Pop Culture

[Pop Culture]

Stealing without tweeting

How the Hollywood Burglar Bunch muffed its shot at big-time exposure

In 1960s Los Angeles, Charlie Manson’s bloodthirsty hippies tried to start a revolution by slaughtering rich people. In 1980s Los Angeles, the cash-hungry yuppies of the Billionaire Boys Club turned to murder to bolster their bank accounts. In contemporary Los Angeles, a new youthful crime crew has emerged in recent weeks, the Hollywood Burglar Bunch. According to news reports, four 18- or 19-year-old girls, one 18-year-old boy and one 27-year-old man have been arrested in connection with a string of break-ins at homes owned by Paris Hilton, Lindsay Lohan and various other celebrities. A seventh suspect, a 27-year-old club promoter who goes by the name Jonnie Dangerous, remains on the lam.

While it may be less lethal than its predecessors, the Hollywood Burglar Bunch is no less tapped into the zeitgeist of its era. Indeed, the whole thing sounds like a template for TruTV’s edgiest reality series yet: A sexy posse of sticky-fingered clotheshorses uses Google and Internet gossip sites to plan heists on the homes of the entertainment-industry elite. Think of the product-placement opportunities (“This week, the Burglar Bunch sets its sights on Megan Fox’s Christian Louboutin Ponyhair Tote, and also snags a one-of-a-kind prototype of Lady Gaga’s upcoming signature perfume!”). Think of the cross-promotional potential (“While Adam Sandler’s in Boston filming The Zookeeper—stay tuned for exclusive on-set footage—the Burglar Bunch invades his Pacific Palisades mansion and swipes his priceless collection of mint-condition Superman comics!”).


Beyond the Weekly
Warrant: Paris Hilton photos found in Vegas raid (Las Vegas Sun, Nov. 6, 2009)

Mostly, though, think of the way the Hollywood Burglar Bunch illuminates celebrity’s diminishing grip on us all. In an earlier, less mediated time, stars were rare, potent, dazzling beings. Now that surplus Kardashian sisters and random YouTube cats occupy the VIP lounge of pop culture, fame has lost its bling. The quintessential celebrity stalker of the past was a creepy loner who longed for a life made spectacular and meaningful through perpetual communion with the brilliant, beautiful vessel of his dreams.

In contrast, celebrity stalking as practiced by the Burglar Bunch was a group activity, a way to bond with one’s peers. The stars, in fact, seemed pretty superfluous. Alleged ringleader Rachel Lee may have been obsessed with celebrity fashion, and she and her cohorts may have monitored their quarry even more tirelessly than Perez Hilton does, tracking their comings and going via Twitter and Facebook updates as they plotted the best time to strike. But they weren’t particularly interested in the stars they stalked as performers, or as aspirational figures, or even as pop-culture punching bags. Instead, they just liked their taste in luxury handbags.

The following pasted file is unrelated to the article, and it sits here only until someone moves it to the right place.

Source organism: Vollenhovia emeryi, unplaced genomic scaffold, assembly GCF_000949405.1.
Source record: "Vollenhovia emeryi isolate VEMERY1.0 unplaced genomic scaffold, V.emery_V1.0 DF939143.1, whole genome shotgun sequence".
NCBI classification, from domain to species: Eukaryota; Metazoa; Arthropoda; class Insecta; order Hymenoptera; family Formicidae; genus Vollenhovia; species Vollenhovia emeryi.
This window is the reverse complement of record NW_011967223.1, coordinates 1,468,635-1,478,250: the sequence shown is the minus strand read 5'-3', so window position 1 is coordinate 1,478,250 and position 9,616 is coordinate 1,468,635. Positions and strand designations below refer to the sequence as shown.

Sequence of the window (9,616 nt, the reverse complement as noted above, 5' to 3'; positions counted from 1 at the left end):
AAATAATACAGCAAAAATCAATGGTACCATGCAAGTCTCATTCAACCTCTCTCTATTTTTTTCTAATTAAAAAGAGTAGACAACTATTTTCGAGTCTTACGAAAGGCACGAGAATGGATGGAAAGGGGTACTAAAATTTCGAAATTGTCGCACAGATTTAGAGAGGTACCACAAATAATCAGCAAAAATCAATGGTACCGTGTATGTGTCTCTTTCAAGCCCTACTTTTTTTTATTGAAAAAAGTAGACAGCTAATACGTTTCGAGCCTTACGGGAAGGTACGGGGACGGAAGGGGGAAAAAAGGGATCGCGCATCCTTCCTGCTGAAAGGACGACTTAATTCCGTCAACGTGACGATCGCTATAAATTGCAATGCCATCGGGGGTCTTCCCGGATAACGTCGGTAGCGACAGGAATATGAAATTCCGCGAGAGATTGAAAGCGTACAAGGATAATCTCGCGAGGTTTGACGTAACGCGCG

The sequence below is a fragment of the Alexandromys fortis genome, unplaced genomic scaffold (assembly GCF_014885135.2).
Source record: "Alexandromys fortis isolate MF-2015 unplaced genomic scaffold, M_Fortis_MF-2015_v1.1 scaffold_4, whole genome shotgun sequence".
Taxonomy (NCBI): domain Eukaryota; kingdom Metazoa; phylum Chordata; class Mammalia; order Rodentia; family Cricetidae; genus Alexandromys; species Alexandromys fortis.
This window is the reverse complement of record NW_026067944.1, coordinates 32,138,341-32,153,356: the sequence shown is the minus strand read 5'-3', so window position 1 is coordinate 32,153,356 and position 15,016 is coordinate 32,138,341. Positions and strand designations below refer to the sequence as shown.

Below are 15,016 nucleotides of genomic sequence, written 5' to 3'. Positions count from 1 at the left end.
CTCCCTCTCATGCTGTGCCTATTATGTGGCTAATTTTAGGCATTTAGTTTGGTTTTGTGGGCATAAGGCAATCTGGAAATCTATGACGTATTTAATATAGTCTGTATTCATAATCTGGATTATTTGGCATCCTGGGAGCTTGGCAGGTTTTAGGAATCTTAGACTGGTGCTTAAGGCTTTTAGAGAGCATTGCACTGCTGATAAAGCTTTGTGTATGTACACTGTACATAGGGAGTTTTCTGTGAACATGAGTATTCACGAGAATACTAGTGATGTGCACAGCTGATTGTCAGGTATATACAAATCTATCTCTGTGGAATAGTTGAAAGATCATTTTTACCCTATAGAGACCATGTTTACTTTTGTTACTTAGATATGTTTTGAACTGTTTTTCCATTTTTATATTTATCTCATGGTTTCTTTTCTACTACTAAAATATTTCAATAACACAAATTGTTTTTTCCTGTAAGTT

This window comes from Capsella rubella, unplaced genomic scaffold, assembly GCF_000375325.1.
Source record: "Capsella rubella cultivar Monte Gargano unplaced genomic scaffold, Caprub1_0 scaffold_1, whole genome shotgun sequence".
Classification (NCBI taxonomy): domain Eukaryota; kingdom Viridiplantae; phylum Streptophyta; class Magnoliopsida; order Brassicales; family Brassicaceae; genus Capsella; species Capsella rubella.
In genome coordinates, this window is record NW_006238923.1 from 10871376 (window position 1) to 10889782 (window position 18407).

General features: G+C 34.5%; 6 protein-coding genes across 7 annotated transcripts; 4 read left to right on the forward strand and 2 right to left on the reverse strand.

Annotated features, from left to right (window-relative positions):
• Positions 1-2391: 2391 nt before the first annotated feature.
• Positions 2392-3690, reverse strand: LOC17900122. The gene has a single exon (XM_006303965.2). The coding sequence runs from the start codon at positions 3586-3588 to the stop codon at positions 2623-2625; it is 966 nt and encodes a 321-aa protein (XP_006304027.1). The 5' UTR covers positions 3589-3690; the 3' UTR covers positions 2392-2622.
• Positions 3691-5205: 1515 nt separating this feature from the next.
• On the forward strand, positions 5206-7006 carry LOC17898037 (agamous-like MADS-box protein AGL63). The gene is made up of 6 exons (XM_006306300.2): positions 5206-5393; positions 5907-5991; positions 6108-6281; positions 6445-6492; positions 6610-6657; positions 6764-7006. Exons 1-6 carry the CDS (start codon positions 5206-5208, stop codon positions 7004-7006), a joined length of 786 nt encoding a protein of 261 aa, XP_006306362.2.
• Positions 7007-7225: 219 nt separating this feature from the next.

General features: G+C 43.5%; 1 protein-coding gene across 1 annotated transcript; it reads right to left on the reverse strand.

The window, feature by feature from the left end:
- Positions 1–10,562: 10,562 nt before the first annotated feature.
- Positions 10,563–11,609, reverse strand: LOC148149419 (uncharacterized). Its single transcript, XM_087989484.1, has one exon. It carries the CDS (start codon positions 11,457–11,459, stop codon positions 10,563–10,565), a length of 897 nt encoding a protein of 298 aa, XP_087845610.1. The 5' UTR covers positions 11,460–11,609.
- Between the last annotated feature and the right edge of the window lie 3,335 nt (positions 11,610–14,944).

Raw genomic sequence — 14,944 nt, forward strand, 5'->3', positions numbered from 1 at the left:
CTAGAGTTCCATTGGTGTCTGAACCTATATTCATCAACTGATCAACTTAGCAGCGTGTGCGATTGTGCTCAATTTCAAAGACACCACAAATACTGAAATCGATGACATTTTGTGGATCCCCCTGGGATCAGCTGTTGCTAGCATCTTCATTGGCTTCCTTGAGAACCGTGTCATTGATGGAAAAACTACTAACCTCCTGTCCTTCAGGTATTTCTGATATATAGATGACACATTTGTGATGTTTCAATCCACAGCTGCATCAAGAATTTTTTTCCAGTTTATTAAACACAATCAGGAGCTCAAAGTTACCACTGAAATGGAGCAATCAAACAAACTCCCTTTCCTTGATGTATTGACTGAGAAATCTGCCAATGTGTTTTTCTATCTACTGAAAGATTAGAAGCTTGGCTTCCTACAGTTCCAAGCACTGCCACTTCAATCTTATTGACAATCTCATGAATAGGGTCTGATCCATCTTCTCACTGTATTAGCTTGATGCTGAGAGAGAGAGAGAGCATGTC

One commodity they apparently had little use for, however, was their victims’ renown. Oh, sure, at least one of the suspects, Alexis Neiers (who is also known as Alexis Arlington) is pursuing some form of stardom. She recently shot a pilot for an E! reality series with her two model sisters, and on her own ModelMayhem.com page, she reports that she has been “trained by the most artistic and best pole dancers in the world.”

But where are their own DIY Internet attempts to glorify their exploits? Police have retrieved a few snapshots from suspect Nick Prugo’s computer, including one that shows fellow suspect Courtney Ames posing proudly with an impressive amount of cash. But didn’t these photogenic, fashion-conscious thieves have Flickr accounts, CrackBerry addictions, a potentially incriminating but nonetheless undeniable urge to post ironic YouTube footage of themselves ransacking Lindsay Lohan’s medicine cabinet? Even an ugly Amish burglar would be hard-pressed to exercise such restraint.

And what about the paparazzi? While picture-snapping parasites are now apparently such a permanent presence in celebrity juniper bushes that most A-list stars no longer feel the need to invest in elaborate security systems—why splurge on motion detection devices when a bunch of peeping toms are aiming high-resolution cameras at your house 24/7?—they were inexplicably MIA during the commission of these crimes.

Except for some grainy surveillance-camera footage, virtually no real-time documentation of these robberies appears to exist. In the age of Twitter, Facebook and pathological self-promotion, how could that possibly happen? And how can that not fill you with hope? Perhaps there really are some people in America who still value something over fame, even if that something’s just a stolen Rolex. Perhaps on at least one night a year, every paparazzo in Los Angeles has somewhere better to be than Lindsay Lohan’s driveway. Weirdly enough, this sordid tale just may be the feel-good story of the year.


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